Would you risk catching the flu for $1,900? Maryland study to look at spread of illness

If the University of Maryland researchers' hypothesis is correct, their work could lead to improved air circulation in buildings

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Nobody likes getting the flu. The sore throat, the stuffy nose, the coughing, the fevers and chills -- there's not much to like, and it's certainly not something most people would choose, if they had the option.

But if getting sick could put $1,900 in your bank account, many people would consider it.

To figure out how the flu is transmitted, researchers at UMD are conducting "a first-of-its-kind study" -- and recruiting some brave, paid participants.

The University of Maryland School of Public Health in College Park and the University of Maryland School of Medicine in Baltimore are trying to learn more about how illness spreads. Their two-month study needs people willing to quarantine in a hotel with flu-infected people, likely getting infected themselves.

The goal is to better determine how the virus infects us every flu season.

"Nobody has successfully observed influenza transmission under controlled conditions," said Dr. Donald Milton of UMD's School of Public Health. "It has never been done."

There could be a number of factors that play a role in the flu's spread and infectiousness, and we need more information, the researchers say.


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"There also might be the airborne component, and we just need to think about it when we get more of the data," said Dr. Wilbur Chen of UMD's School of Medicine.

Milton and Chen are leading the study, which will recruit both healthy patients and those who are in the early, onset days of the flu. The patients will mingle together in the same air-controlled environment, playing games, talking and watching TV to mimic a gathering.

"We just need to be able to capture it and monitor it very closely while on the quarantine unit," Chen said.

"That then will tell us, if people get infected when the air quality is very poor, but not when the air quality is very good, that will tell us that they were getting it by breathing," Milton explained.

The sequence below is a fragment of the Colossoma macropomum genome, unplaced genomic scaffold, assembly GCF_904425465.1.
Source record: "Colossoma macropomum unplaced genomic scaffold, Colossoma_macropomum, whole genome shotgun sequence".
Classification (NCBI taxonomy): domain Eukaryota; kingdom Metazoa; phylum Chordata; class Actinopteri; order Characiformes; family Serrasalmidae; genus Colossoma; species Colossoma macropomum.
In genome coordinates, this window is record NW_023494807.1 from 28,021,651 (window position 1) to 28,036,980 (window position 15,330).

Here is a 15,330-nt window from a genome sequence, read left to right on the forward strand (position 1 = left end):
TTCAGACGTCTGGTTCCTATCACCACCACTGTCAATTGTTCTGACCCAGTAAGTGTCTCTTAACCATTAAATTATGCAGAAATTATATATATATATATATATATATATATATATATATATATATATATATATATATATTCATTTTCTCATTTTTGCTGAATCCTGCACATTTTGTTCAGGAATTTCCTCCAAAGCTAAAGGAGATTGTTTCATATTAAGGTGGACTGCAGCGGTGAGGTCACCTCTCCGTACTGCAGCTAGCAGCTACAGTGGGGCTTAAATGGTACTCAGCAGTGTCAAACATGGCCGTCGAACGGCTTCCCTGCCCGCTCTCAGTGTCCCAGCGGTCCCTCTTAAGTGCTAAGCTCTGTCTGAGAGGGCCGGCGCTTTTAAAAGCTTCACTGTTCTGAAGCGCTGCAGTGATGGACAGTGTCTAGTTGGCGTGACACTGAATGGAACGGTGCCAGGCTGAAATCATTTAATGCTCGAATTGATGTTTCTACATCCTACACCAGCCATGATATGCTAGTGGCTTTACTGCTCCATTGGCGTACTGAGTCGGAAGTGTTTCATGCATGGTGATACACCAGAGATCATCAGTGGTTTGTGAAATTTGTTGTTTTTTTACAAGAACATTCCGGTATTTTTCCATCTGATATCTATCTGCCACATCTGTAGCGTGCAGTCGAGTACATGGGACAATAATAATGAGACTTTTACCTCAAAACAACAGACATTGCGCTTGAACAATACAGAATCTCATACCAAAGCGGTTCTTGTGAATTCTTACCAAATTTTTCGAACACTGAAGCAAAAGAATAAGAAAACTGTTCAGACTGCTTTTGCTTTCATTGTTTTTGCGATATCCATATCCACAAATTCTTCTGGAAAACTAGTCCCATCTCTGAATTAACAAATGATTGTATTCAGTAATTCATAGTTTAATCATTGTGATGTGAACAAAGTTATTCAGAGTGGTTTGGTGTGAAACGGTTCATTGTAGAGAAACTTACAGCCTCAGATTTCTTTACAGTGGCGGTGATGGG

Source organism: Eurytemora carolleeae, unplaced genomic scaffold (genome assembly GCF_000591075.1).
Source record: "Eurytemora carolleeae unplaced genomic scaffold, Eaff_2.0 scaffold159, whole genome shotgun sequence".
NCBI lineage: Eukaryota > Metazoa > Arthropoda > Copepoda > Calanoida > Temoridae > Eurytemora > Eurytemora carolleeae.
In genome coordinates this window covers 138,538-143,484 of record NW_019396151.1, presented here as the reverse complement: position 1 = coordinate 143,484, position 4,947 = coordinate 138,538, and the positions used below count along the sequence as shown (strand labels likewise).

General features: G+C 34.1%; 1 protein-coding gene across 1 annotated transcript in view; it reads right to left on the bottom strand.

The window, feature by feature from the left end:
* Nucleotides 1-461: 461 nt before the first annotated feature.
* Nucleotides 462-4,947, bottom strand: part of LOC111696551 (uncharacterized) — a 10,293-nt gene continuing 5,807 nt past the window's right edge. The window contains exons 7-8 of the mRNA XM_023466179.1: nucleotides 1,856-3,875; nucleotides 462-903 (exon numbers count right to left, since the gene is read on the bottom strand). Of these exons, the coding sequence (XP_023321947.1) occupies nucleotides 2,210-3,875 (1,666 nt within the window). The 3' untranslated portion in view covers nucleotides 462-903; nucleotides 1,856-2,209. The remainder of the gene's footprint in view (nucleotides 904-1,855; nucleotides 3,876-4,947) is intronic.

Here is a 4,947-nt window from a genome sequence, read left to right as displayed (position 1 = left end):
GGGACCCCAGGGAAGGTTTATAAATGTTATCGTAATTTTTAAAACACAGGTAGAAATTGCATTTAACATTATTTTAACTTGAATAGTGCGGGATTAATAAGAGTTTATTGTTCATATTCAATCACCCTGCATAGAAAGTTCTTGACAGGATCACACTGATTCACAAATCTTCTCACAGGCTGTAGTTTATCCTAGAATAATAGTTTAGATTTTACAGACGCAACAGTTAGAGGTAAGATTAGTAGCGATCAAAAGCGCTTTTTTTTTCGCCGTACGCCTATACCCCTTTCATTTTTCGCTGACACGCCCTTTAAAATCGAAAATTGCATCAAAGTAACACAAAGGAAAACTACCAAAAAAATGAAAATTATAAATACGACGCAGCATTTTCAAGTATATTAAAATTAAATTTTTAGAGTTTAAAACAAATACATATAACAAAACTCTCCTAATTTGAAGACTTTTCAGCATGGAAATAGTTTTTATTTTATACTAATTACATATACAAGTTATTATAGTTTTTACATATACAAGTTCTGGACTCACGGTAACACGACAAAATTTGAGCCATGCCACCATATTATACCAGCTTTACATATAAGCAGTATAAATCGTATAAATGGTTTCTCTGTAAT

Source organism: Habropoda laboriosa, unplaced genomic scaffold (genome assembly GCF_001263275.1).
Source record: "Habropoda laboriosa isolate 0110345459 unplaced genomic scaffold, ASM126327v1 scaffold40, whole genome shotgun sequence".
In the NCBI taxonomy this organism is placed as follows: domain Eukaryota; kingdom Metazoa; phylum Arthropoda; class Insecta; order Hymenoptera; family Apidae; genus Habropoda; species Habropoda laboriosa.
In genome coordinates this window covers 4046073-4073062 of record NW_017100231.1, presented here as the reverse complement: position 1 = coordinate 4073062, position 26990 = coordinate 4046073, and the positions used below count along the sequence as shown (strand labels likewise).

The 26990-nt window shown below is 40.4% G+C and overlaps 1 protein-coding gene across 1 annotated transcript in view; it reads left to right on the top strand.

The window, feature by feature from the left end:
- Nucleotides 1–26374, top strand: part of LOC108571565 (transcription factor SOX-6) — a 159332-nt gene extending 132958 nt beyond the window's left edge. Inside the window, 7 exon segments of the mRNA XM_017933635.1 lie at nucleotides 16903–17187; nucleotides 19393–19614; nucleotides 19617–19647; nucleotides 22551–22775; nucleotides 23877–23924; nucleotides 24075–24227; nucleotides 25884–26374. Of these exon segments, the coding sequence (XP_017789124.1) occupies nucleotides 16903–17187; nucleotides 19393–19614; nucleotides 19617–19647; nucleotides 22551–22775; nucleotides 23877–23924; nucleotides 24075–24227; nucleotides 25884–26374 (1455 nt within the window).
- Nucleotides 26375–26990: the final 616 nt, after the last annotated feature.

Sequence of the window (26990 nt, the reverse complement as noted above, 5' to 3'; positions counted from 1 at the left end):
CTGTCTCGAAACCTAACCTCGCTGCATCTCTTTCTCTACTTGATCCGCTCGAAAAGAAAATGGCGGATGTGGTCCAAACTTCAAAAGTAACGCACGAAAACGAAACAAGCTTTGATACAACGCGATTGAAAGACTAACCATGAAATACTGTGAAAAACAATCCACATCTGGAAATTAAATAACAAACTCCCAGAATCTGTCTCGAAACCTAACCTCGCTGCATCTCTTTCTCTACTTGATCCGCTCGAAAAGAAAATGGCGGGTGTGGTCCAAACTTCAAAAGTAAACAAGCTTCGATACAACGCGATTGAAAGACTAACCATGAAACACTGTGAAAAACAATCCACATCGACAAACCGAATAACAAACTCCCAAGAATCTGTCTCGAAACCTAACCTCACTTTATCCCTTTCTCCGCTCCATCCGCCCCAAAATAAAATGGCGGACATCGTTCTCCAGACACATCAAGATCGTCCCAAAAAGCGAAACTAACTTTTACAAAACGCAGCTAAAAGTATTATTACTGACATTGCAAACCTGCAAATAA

What the study's findings may show

If the researchers' flu transmission hypothesis proves to be true, they say it could serve as the catalyst for a change in public health policy. Their goal is to spark improved air circulation in buildings.

"We can help make people healthier that way," Milton said. "Colds are one of the main ways that people end up with severe asthma attacks, end up in the hospital."

The multi-million dollar study uses money from the National Institutes of Health. It will include medical devices to measure the number of virus particles in exhaled air, and to test UV lights and air filters.

"I figured this will be a good opportunity to just kind of take a look and experience how studies are being conducted so that I can make my own judgment," said Matthew Tan, one of the study participants.

Researchers have already recruited the healthy volunteers, but Friday is when they're recruiting participants with the flu.

To qualify, adults between the age of 18 and 59 must have:

  • A cough or sore throat
  • A fever of at least 100.2 and
  • A positive flu test

All volunteers will stay at the Lord Baltimore Hotel, with all expenses paid. They'll also get up to $1,900.

The results of the study are expected in the spring.

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